If you want to take your internet business more seriously, how about putting in the same kind of planning and effort an entrepreneur would in any other industry? Don’t just throw it together to see what happens, crossing your fingers for some kind of automated income stream to come dancing out of the fog of a half-hearted effort. If you want to succeed, one of your greatest tools is perspective, and one way to gain that perspective is to set up up a proper budget.
1 What Can a Budget Do for Your Business?
- Provide clarity, so you know exactly what needs to be done to achieve goals.
- Force you to do the real research and arrive at realistic profit expectations.
- Create organized data sets you can manipulate while seeking improvement.
- Highlight problem areas.
- Illuminate wasteful or inefficient expenses.
- Reveal trends and deviations.
2 Collecting Data for Your Budget
The first thing you need to do when setting up your budget is start collecting data. If you’re already in business, this will be as simple as digging through paperwork, online accounts, and perhaps speaking with your accountant and other professionals you rely on.
If this is your first year in business, you’ve got a bit more of a challenge ahead of you because you don’t have this information. But that’s actually a good thing because it requires properly researching your business model, a step many online businesspeople skip, and assessing your plan’s viability.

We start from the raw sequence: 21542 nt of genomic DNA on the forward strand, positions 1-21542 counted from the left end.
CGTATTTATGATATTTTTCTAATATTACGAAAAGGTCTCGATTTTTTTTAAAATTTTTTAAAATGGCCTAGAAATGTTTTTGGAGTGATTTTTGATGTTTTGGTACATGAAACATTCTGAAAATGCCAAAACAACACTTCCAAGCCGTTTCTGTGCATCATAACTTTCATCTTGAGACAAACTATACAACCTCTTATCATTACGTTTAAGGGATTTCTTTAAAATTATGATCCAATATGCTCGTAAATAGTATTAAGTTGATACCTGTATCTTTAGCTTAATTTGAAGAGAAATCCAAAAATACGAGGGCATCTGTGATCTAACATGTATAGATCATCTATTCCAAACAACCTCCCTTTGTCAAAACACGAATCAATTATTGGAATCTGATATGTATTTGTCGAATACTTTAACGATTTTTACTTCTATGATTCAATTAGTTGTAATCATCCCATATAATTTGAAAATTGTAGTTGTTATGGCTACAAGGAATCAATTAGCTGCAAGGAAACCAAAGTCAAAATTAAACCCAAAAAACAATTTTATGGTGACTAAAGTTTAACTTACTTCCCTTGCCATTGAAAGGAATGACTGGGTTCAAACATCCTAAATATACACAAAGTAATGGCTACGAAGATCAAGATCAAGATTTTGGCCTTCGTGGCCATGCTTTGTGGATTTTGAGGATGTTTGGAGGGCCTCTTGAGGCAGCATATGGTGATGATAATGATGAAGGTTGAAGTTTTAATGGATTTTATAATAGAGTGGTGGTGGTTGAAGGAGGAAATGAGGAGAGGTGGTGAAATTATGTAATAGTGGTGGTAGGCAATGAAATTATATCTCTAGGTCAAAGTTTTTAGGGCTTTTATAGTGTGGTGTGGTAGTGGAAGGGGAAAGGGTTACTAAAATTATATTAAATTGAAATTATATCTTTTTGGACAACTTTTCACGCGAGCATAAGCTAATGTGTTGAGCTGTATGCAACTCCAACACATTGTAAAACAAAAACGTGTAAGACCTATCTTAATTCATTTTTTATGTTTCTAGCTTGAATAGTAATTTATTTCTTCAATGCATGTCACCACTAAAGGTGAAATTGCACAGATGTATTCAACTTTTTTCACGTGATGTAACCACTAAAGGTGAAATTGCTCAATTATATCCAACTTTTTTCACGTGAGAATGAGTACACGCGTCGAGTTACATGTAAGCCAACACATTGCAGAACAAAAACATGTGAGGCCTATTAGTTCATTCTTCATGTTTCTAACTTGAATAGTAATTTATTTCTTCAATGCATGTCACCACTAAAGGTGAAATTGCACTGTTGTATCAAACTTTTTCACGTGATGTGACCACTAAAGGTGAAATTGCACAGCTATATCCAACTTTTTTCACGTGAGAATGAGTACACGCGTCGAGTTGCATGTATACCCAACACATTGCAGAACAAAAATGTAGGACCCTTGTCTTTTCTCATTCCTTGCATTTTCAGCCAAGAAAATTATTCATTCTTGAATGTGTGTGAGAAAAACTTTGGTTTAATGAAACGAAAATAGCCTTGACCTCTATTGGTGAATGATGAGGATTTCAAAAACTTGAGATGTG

Research your competition and even speak with other people in the industry to arrive at realistic figures – they should be as exact as possible. You’ll need to create data for your projected first year sales, cost of inventory, advertising costs, employee costs, outsourcing costs, website management costs, insurance, and any other possible expenses.
The budget you put together using this data is your profit-and-loss budget.
3 Creating a Cash-Flow Budget
Perhaps even more important than your profit-and-loss budget is the cash-flow budget. Just because your research suggests profitability doesn’t mean the money will come in a timely manner from month to month, and depending on your business model and expenses, this can often bring your business to a standstill or kill it off completely.
A cash-flow budget is created by breaking your annual budget down from month to month and determining whether or not you’ll have enough money on hand to cover expenses when you need it. If you foresee periods of negative cash flow, you might consider a line of credit to offset the natural business swings.
Are you serious enough to make your online venture succeed? If so, start out on the right foot by creating a budget. After all, if your business is worth creating, it’s worth planning…